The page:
Other special features. “The teal blue cabinets are the standout in this kitchen, so we kept the other elements quiet — warm wood tones, white ceramic backsplash and the splurge item, Calacatta Brazil quartzite countertops — are all textural and neutral,” Pruett says. “The homeowners wanted it to feel welcoming and classic with some pops of fresh color, which is seen in sea glass and mustard accents scattered throughout the main living space.”

Designer tip. “Making sure that all of your wood tones are cohesive is important,” Pruett says. “I generally say that when dealing with wood floors and cabinets, they have to be a dead-on match or a shade or two different in tone, so that they don’t look like we tried to match them and missed.”

Cabinets: Angela Otten - Inspire Kitchen Design Studio
MO Design
4. Stylish Square

Designer: Margot Oven of MO Design
Location: Mill Valley, California
Size: 240 square feet (22 square meters)

Homeowners’ request. “A clean, fresh, modern, family-friendly kitchen — timeless but not boring,” designer Margot Oven says. “The island was to serve as an eat-in kitchen, since the dining room was not adjacent but at the entrance to the house and only used for formal dining.”

Island seating. “The fact that the island is square enabled it to serve as a counter-height dining table, not just an island,” Oven says. “The family members are able to sit across from each other versus in a long row, which made it function well for informal dining.”

Other special features.
 Concrete island countertop. Stainless steel perimeter countertops. The backsplash is handmade white ceramic subway tile in a stacked pattern.

“Uh-oh” moment. “Given the square shape of the island and the slanted ceiling, I couldn’t quite figure out how to hang pendant lighting,” Oven says. “I ended up doing multiple pendants on a single canopy from Niche Modern, who customize groupings. There are three solitaire pendants hanging from a linear canopy, all hanging at different heights but falling at the same height above the island.”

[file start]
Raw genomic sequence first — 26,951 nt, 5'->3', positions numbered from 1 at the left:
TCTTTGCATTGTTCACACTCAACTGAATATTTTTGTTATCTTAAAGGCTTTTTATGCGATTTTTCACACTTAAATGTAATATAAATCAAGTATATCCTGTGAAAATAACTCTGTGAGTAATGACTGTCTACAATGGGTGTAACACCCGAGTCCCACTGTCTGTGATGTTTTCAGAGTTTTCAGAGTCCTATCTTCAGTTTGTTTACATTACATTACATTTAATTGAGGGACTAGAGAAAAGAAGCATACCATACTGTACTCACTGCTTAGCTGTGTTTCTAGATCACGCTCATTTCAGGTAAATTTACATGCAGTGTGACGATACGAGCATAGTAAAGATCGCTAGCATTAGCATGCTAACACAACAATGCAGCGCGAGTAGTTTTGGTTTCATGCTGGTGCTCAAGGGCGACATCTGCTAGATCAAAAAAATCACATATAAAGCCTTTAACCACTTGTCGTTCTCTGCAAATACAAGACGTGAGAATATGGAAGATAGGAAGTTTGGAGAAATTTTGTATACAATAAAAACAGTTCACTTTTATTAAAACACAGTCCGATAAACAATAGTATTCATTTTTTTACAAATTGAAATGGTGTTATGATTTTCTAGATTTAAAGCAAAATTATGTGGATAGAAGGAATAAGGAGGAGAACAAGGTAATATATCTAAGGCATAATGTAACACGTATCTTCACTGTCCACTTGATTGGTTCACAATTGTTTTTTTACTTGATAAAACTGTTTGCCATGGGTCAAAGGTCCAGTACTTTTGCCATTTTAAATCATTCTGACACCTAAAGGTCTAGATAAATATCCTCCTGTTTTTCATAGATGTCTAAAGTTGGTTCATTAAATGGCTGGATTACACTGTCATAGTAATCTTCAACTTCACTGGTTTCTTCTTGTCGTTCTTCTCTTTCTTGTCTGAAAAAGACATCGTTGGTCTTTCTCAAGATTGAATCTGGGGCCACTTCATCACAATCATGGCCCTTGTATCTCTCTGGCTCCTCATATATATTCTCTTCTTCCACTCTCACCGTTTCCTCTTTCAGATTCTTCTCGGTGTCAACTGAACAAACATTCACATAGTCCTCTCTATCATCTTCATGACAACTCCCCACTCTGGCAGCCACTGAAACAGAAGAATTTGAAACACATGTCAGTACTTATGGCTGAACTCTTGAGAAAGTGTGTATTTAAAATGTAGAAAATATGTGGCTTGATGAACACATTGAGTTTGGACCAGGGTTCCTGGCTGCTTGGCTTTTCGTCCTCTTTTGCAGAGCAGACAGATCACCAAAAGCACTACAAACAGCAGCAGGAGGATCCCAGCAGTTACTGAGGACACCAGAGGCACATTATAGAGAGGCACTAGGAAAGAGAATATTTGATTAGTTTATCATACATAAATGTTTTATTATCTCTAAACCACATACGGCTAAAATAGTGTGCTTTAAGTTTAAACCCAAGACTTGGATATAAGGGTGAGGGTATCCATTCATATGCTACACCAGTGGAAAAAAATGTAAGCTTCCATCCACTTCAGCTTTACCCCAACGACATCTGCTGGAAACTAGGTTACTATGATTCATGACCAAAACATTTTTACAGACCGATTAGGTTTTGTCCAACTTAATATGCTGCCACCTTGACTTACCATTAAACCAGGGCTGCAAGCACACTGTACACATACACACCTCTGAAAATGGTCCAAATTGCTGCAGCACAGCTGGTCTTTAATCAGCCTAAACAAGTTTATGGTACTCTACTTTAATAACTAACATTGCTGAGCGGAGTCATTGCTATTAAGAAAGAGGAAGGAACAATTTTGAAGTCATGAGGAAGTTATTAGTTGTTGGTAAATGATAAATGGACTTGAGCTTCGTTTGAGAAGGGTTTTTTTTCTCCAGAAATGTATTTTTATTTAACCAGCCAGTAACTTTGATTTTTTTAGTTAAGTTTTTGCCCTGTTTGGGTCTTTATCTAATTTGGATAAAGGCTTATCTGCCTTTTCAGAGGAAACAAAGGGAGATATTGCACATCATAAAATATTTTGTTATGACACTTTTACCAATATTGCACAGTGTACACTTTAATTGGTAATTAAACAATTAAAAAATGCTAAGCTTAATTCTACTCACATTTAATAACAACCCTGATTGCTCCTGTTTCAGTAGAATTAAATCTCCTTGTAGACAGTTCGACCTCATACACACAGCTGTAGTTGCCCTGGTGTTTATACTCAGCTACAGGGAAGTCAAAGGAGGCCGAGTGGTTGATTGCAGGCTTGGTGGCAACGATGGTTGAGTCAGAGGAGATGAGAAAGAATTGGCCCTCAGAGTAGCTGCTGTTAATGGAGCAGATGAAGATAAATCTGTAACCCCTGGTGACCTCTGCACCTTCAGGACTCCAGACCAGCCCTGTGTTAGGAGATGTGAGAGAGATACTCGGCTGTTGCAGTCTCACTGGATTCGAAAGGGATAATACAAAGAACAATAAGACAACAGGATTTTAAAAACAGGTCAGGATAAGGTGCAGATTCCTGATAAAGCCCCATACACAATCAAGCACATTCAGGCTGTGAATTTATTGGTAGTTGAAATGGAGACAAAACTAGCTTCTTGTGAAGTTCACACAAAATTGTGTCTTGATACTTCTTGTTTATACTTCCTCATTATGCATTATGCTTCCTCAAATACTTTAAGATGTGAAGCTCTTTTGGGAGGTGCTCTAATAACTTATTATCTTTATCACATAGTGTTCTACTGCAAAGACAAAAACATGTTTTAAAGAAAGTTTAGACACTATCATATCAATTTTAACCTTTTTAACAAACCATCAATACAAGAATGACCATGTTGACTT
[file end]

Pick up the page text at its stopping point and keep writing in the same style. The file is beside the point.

LORI HANDBERG / Studio M Interiors, Plymouth, MN.
5. Hardworking Hub

Designer: Lori Handberg of Studio M Interiors
Location: Deephaven, Minnesota
Size: 260 square feet (24 square meters)

Homeowners’ request. “From the onset of the project, our client wanted color,” designer Lori Handberg says. “She wanted to incorporate as much color as possible throughout the entire home.”

Island seating. The large island provides roomy seating on three sides. “With a very busy household, this island is multipurpose, to say the least,” Handberg says. “Meal preparation, a pop-up workstation, impromptu conversations and quick meals on the go — this had to be an attractive workhorse. We utilized a bit more of the floor space and elongated the island slightly to increase the overall size, allowing traffic to move freely. The island has special storage spaces for a built-in wastebasket and recycling center, a built-in microwave drawer and a storage pullout for bottled oils and vinegars.”

Other special features. “Our client wanted a bright white kitchen yet was not willing to forgo the warmth natural wood tones provide,” Handberg says. “We created a soft white kitchen by using Benjamin Moore’s White Dove on the cabinetry, and warmed it up by using a heritage brown finish on the red birch floors. Her dream color for the island was blue — not too dark and not too bright. We landed on Sherwin-Williams’ In the Navy to strike the perfect balance.

“Cambria Brittannica Gold quartz countertops with subtle mineral tones of gold, greige and gray pull the design together. Satin-brass finishes enhance and brighten the painted and stained finishes throughout.”

“Uh-oh” moment. “With existing red birch floors throughout, we wanted to be sure the stain was perfect,” Handberg says. “Refinishing red birch creates challenges because of the character and color variations. We worked through multiple samples to find the perfect finish. At one point [the homeowners] were questioning whether they should just replace the floors. Our persistence paid off when we found the perfect stain combination to enhance both the wood and the natural color variation.”